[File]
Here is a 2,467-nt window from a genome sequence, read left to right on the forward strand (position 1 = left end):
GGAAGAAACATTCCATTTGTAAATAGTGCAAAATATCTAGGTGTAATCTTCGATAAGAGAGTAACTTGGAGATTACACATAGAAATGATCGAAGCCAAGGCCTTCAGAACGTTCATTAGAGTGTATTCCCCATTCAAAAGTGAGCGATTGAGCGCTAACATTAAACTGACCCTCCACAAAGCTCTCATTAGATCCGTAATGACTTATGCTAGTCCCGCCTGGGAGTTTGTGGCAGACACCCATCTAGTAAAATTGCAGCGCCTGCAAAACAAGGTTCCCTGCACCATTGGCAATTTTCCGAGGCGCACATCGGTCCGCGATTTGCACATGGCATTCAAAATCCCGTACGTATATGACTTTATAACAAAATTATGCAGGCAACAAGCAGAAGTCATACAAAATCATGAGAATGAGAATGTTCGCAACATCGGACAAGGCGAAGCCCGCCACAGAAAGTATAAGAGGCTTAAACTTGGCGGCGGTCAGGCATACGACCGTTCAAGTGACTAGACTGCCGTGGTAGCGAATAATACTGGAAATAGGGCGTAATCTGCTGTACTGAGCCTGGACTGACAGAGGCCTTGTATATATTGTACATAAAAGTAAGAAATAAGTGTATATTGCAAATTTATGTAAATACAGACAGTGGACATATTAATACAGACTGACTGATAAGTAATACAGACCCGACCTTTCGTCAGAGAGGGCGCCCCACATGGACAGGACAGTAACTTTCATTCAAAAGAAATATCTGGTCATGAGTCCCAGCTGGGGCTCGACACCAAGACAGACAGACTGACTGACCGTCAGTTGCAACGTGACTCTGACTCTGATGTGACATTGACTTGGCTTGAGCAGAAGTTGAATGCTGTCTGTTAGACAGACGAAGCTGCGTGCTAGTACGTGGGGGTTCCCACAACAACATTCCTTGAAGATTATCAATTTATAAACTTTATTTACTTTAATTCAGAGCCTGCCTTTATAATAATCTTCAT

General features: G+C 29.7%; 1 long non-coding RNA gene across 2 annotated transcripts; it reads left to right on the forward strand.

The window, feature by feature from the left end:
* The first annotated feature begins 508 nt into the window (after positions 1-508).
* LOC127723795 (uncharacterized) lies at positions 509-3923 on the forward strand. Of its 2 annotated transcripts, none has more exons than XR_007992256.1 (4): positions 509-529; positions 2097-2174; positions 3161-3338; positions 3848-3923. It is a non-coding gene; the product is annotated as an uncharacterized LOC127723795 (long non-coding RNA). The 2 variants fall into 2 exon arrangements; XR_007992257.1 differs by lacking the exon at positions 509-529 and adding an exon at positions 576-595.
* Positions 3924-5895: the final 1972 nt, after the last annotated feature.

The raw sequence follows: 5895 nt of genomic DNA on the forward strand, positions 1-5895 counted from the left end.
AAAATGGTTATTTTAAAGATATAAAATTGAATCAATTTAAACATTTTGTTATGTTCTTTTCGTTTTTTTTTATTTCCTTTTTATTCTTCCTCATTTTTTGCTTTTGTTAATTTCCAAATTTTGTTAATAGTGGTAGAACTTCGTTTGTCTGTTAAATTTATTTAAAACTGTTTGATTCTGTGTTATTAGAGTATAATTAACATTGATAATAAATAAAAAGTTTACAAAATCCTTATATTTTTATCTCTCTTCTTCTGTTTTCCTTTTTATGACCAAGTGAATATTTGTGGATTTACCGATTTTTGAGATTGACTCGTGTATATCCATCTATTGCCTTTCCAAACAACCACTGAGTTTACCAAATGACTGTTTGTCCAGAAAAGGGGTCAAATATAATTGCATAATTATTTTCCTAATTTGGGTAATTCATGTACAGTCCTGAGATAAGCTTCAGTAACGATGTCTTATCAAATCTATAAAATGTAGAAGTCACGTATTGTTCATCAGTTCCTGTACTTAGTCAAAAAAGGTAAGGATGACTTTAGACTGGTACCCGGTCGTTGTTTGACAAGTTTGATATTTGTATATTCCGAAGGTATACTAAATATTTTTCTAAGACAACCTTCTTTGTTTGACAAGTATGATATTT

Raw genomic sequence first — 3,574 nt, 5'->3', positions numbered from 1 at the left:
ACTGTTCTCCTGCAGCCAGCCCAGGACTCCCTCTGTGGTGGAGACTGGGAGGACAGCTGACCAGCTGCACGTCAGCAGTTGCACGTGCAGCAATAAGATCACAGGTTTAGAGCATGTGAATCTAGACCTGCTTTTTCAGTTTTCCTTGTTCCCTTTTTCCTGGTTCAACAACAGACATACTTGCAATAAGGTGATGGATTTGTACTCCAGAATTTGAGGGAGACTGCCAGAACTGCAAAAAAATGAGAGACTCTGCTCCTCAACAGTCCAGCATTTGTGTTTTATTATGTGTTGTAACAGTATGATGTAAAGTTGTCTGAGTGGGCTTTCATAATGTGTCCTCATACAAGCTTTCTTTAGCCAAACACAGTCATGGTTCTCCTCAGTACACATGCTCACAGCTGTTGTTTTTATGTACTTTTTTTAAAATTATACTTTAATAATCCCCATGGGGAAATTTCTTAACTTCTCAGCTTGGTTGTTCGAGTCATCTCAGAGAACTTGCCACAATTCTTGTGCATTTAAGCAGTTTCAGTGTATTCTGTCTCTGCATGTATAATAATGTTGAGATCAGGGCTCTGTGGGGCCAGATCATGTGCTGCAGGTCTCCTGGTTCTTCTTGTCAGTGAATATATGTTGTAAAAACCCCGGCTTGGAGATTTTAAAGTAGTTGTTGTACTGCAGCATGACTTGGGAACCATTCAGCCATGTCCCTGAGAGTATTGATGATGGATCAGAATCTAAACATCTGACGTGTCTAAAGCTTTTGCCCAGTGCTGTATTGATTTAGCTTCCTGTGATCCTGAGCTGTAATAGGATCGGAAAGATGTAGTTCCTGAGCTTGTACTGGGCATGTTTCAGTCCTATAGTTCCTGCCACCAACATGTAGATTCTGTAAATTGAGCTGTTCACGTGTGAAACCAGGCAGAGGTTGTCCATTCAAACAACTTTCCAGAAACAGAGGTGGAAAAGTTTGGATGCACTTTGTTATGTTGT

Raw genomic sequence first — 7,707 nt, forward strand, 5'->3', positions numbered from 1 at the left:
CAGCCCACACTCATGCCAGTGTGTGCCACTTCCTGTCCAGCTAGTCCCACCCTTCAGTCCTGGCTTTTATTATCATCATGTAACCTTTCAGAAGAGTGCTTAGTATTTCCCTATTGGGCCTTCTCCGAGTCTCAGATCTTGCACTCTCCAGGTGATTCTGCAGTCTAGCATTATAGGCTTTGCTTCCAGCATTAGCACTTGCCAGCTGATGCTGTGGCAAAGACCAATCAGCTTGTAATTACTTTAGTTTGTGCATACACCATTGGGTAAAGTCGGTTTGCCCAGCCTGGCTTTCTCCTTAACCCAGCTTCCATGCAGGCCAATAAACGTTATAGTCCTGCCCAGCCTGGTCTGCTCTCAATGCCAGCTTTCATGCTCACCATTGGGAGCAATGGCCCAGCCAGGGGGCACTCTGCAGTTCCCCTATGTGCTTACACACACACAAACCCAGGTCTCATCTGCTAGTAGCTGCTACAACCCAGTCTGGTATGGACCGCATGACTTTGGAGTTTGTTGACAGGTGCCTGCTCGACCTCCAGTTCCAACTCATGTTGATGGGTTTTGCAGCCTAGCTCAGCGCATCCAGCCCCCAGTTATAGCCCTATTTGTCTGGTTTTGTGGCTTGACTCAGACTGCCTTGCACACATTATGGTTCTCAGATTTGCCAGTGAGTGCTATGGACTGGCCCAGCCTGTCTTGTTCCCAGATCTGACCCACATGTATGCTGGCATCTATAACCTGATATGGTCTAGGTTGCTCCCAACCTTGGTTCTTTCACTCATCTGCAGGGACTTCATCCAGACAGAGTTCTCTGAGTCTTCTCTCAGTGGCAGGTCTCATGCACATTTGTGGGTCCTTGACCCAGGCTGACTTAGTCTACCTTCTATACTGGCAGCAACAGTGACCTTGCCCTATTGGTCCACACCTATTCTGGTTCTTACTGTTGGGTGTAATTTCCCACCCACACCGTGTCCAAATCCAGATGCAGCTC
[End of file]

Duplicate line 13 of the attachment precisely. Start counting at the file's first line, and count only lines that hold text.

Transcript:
CAGCCCACACTCATGCCAGTGTGTGCCACTTCCTGTCCAGCTAGTCCCACCCTTCAGTCCTGGCTTTTATTATCATCATGTAACCTTTCAGAAGAGTGCTTAGTATTTCCCTATTGGGCCTTCTCCGAGTCTCAGATCTTGCACTCTCCAGGTGATTCTGCAGTCTAGCATTATAGGCTTTGCTTCCAGCATTAGCACTTGCCAGCTGATGCTGTGGCAAAGACCAATCAGCTTGTAATTACTTTAGTTTGTGCATACACCATTGGGTAAAGTCGGTTTGCCCAGCCTGGCTTTCTCCTTAACCCAGCTTCCATGCAGGCCAATAAACGTTATAGTCCTGCCCAGCCTGGTCTGCTCTCAATGCCAGCTTTCATGCTCACCATTGGGAGCAATGGCCCAGCCAGGGGGCACTCTGCAGTTCCCCTATGTGCTTACACACACACAAACCCAGGTCTCATCTGCTAGTAGCTGCTACAACCCAGTCTGGTATGGACCGCATGACTTTGGAGTTTGTTGACAGGTGCCTGCTCGACCTCCAGTTCCAACTCATGTTGATGGGTTTTGCAGCCTAGCTCAGCGCATCCAGCCCCCAGTTATAGCCCTATTTGTCTGGTTTTGTGGCTTGACTCAGACTGCCTTGCACACATTATGGTTCTCAGATTTGCCAGTGAGTGCTATGGACTGGCCCAGCCTGTCTTGTTCCCAGATCTGACCCACATGTATGCTGGCATCTATAACCTGATATGGTCTAGGTTGCTCCCAACCTTGGTTCTTTCACTCATCTGCAGGGACTTCATCCAGACAGAGTTCTCTGAGTCTTCTCTCAGTGGCAGGTCTCATGCACATTTGTGGGTCCTTGACCCAGGCTGACTTAGTCTACCTTCTATACTGGCAGCAACAGTGACCTTGCCCTATTGGTCCACACCTATTCTGGTTCTTACTGTTGGGTGTAATTTCCCACCCACACCGTGTCCAAATCCAGATGCAGCTC